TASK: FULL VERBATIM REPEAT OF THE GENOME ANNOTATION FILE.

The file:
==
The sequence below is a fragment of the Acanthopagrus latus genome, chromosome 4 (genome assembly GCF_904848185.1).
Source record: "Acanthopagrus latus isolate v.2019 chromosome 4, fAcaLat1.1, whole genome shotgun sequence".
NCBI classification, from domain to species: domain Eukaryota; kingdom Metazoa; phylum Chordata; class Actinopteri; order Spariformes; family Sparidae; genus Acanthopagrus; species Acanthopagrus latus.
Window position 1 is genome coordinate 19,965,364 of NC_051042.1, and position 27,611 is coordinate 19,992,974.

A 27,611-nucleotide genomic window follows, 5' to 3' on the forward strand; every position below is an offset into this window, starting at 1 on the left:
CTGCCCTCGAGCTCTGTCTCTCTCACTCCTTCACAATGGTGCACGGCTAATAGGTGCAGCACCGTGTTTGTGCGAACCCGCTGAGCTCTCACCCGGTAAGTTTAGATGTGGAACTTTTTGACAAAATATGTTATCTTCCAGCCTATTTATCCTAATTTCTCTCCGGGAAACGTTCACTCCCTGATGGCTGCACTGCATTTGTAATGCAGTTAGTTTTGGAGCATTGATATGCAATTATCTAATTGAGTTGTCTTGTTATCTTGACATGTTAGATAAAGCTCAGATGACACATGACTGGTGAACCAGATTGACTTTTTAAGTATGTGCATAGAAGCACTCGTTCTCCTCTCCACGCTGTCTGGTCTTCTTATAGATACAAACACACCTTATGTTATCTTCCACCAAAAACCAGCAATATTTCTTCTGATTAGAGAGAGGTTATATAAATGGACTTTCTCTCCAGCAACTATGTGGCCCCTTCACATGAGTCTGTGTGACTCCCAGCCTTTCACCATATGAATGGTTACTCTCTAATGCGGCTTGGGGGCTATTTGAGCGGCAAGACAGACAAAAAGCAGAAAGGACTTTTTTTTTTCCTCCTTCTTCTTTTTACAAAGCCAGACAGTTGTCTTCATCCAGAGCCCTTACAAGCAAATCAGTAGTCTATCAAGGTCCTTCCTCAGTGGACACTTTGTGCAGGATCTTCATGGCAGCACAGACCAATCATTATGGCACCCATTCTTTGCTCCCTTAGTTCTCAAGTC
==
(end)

The sequence below is a fragment of the Acanthopagrus latus genome, chromosome 4 (genome assembly GCF_904848185.1).
Source record: "Acanthopagrus latus isolate v.2019 chromosome 4, fAcaLat1.1, whole genome shotgun sequence".
NCBI classification, from domain to species: domain Eukaryota; kingdom Metazoa; phylum Chordata; class Actinopteri; order Spariformes; family Sparidae; genus Acanthopagrus; species Acanthopagrus latus.
Window position 1 is genome coordinate 19,965,364 of NC_051042.1, and position 27,611 is coordinate 19,992,974.

A 27,611-nucleotide genomic window follows, 5' to 3' on the forward strand; every position below is an offset into this window, starting at 1 on the left:
CTGCCCTCGAGCTCTGTCTCTCTCACTCCTTCACAATGGTGCACGGCTAATAGGTGCAGCACCGTGTTTGTGCGAACCCGCTGAGCTCTCACCCGGTAAGTTTAGATGTGGAACTTTTTGACAAAATATGTTATCTTCCAGCCTATTTATCCTAATTTCTCTCCGGGAAACGTTCACTCCCTGATGGCTGCACTGCATTTGTAATGCAGTTAGTTTTGGAGCATTGATATGCAATTATCTAATTGAGTTGTCTTGTTATCTTGACATGTTAGATAAAGCTCAGATGACACATGACTGGTGAACCAGATTGACTTTTTAAGTATGTGCATAGAAGCACTCGTTCTCCTCTCCACGCTGTCTGGTCTTCTTATAGATACAAACACACCTTATGTTATCTTCCACCAAAAACCAGCAATATTTCTTCTGATTAGAGAGAGGTTATATAAATGGACTTTCTCTCCAGCAACTATGTGGCCCCTTCACATGAGTCTGTGTGACTCCCAGCCTTTCACCATATGAATGGTTACTCTCTAATGCGGCTTGGGGGCTATTTGAGCGGCAAGACAGACAAAAAGCAGAAAGGACTTTTTTTTTTCCTCCTTCTTCTTTTTACAAAGCCAGACAGTTGTCTTCATCCAGAGCCCTTACAAGCAAATCAGTAGTCTATCAAGGTCCTTCCTCAGTGGACACTTTGTGCAGGATCTTCATGGCAGCACAGACCAATCATTATGGCACCCATTCTTTGCTCCCTTAGTTCTCAAGTC